My Effort to End Whitewashing (the level-headed version)
Passionate discussions continually circulate on the web regarding young adult novels that have been whitewashed, the practice of using Caucasian models on the covers of books whose stories feature characters of color. Publishers get lamblasted. Boycotts get organized. Letters get written. Petitions get signed. And fortunately, authors get defended (because 99% of us have no control over our books’ covers). Two recent cases of public outrage (one author’s take ) resulted with new covers for the books in question, so yay to the people with the big voices (one of the best)!
But yet another kerfuffle has hit the world of young adult literature in the past week (the author’s take), and the internet outrage continues (a sample), but I cannot condemn the publisher in question this time because they did everything right with the hardcover. They published a book WRITTEN by a person of color that was ABOUT about a person of color that FEATURED a person of color on the cover. Three big thumbs up! But sales were disappointing. And the cover for the release of the sequel aims to reach new audiences who perhaps didn’t connect with the original cover, which was bold, brilliant and beautiful, in my opinion. But people are crying foul again, because the sequel features an ambiguous cover model who could be a person of color, and then again, maybe she’s not a person of color…it’s just vague enough.
But boycotts hurt authors who earn mostly meager wages for years worth of work. And as an author myself whose debut novel features a person of color on the cover, I am greatly appreciative of my publisher who also put my Laotian surname in big red letters across the middle of the book (I’m a white woman married to a Lao). But I am also greatly concerned and saddened that caucasians might look at my cover and say, “Nah. Those people don’t look like me so I’ll pass. Ooh, there’s a cover with a pretty white girl on it.”
And well-meaning people even suggest I market my novel in areas where the Laotian population is greater, but I gotta say, that population already knows the story about which I wrote. Most of them lived the story I wrote. And I feel quite depressed that my sales are also disappointing, despite my publisher doing the right thing. I don’t want my novel to be more fuel for the fiery argument that book covers featuring people of color don’t sell well. And when there’s an impression that these books don’t sell well, then bookstores don’t stock them. And when bookstores don’t stock them, the public doesn’t see them. And when the public doesn’t see them, people don’t buy them. And when people don’t buy them, publishers don’t publish them. Anybody dizzy yet?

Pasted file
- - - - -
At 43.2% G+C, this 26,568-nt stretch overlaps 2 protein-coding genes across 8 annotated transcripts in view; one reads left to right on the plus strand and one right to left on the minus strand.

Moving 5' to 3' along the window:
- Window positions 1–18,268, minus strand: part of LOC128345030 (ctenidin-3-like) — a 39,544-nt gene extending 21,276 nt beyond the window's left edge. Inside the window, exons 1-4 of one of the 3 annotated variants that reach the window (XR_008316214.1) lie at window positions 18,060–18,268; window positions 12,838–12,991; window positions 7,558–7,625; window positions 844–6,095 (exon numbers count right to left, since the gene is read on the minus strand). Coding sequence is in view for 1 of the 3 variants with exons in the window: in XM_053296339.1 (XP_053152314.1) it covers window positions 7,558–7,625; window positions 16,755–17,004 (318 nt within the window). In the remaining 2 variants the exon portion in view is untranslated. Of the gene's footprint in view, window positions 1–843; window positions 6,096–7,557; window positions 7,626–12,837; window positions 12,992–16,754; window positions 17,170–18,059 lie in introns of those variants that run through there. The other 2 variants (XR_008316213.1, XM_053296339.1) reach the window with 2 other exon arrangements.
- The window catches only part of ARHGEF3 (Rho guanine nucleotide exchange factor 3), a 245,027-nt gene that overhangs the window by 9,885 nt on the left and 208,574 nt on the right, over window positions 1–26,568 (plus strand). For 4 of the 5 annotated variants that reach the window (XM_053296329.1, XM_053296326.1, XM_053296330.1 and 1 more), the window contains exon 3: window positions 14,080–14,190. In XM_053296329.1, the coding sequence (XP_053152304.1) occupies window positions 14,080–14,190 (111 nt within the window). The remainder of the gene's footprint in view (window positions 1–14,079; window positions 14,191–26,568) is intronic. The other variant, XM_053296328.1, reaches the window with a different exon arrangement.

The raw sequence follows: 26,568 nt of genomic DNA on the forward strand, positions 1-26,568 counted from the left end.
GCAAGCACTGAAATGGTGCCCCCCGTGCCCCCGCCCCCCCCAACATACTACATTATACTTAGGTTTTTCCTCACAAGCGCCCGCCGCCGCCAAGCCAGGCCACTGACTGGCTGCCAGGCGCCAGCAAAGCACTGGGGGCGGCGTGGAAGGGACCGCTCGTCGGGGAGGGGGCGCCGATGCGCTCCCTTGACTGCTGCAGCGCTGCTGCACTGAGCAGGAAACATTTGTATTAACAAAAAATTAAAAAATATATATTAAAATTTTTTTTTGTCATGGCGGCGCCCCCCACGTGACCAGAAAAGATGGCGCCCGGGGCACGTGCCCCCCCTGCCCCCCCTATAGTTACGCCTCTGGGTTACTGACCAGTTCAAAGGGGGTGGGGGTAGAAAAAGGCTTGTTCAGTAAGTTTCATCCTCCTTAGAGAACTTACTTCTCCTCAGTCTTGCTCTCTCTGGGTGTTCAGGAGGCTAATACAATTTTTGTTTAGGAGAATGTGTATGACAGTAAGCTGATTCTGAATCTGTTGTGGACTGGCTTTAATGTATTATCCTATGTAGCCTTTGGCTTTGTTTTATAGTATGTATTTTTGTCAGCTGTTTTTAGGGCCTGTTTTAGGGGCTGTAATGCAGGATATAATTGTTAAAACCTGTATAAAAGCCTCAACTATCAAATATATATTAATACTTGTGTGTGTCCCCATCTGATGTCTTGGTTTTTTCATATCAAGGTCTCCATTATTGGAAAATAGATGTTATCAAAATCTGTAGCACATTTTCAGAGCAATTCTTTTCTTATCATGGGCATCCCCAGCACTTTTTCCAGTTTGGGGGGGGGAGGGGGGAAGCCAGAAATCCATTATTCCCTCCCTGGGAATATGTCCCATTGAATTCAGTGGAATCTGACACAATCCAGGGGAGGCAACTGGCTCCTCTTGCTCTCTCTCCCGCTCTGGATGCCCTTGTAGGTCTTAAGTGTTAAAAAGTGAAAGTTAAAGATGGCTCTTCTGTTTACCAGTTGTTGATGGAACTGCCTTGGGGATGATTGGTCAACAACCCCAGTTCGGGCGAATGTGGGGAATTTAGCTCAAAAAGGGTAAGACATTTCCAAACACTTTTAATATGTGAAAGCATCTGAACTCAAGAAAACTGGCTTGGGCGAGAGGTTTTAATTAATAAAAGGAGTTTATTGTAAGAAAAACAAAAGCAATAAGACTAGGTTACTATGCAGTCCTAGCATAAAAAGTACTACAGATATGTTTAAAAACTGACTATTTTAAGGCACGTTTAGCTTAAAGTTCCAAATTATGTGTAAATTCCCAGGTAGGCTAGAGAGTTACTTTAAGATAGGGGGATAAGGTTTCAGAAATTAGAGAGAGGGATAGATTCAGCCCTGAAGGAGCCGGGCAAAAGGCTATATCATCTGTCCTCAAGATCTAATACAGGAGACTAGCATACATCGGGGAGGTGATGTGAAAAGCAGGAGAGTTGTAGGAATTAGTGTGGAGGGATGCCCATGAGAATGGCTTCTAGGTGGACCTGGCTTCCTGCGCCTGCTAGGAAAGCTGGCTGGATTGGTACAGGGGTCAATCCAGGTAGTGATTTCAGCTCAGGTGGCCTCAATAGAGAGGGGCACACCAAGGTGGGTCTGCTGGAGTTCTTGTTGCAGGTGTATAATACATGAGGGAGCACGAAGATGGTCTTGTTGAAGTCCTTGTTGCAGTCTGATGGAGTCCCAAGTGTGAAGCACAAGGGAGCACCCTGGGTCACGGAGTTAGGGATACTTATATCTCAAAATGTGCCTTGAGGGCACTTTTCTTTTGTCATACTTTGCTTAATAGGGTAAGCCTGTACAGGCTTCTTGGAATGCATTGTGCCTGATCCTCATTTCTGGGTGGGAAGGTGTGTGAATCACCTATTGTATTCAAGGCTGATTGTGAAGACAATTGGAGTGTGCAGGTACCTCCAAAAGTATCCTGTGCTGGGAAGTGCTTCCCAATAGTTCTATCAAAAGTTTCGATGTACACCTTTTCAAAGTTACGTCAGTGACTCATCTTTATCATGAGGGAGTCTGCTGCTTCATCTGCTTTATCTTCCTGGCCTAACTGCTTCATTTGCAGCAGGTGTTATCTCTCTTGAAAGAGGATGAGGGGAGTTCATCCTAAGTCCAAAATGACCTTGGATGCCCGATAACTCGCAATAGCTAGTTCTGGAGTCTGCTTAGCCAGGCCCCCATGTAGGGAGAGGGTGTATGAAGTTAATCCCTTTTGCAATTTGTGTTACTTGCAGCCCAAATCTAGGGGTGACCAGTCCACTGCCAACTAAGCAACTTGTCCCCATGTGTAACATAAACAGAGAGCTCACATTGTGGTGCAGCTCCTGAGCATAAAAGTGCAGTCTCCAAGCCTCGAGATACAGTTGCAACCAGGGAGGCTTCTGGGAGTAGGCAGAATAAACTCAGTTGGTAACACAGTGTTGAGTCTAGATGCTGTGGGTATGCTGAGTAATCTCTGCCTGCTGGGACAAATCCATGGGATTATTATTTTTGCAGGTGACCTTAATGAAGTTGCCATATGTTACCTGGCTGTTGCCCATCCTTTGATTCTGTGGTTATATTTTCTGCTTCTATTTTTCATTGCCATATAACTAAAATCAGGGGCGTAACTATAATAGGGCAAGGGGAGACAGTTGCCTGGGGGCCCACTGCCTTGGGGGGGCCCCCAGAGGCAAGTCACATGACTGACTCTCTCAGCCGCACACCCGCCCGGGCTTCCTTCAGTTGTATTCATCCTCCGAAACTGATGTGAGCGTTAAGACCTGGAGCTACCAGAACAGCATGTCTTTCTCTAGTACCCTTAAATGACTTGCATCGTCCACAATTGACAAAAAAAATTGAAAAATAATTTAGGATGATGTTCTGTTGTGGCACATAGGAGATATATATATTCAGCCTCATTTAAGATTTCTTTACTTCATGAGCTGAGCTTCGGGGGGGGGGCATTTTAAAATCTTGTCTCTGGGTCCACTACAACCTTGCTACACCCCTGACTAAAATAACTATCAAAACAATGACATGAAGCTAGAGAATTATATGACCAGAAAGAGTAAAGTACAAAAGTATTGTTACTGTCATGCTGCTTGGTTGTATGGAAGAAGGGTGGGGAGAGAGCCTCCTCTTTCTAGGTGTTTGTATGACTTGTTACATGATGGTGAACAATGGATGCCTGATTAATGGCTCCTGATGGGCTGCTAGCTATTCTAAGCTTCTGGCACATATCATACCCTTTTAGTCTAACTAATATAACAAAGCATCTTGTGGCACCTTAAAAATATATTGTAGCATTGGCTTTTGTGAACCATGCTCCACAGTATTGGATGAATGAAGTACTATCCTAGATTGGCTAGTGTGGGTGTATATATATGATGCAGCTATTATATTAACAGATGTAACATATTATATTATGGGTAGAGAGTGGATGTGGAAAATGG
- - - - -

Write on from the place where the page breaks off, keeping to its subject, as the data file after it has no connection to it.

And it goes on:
So in this post, I want to make known my effort to end whitewashing. I’m buying books that get it right, because in capitalist America, money talks, and publishers and bookstores gotta make money to survive just like the rest of us. So here are my two most recent purchases of 2010 debut novels (Bleeding Violet by Dia Reeves and Tortilla Sun by Jennifer Cervantes): books not only about people of color, but books that proudly show a person of color on the cover. And if you think that children of all colors deserve to see themselves represented on the covers of books, then might you consider joining me? And if money’s tight, then pester your library for the book and CHECK IT OUT. That counts too! And please share your thoughts or tell us what POC books you’ve bought lately…
(EDITED TO ADD: For my angry version, click here. I’m really not a fan of name calling. Especially from anonymous editors.)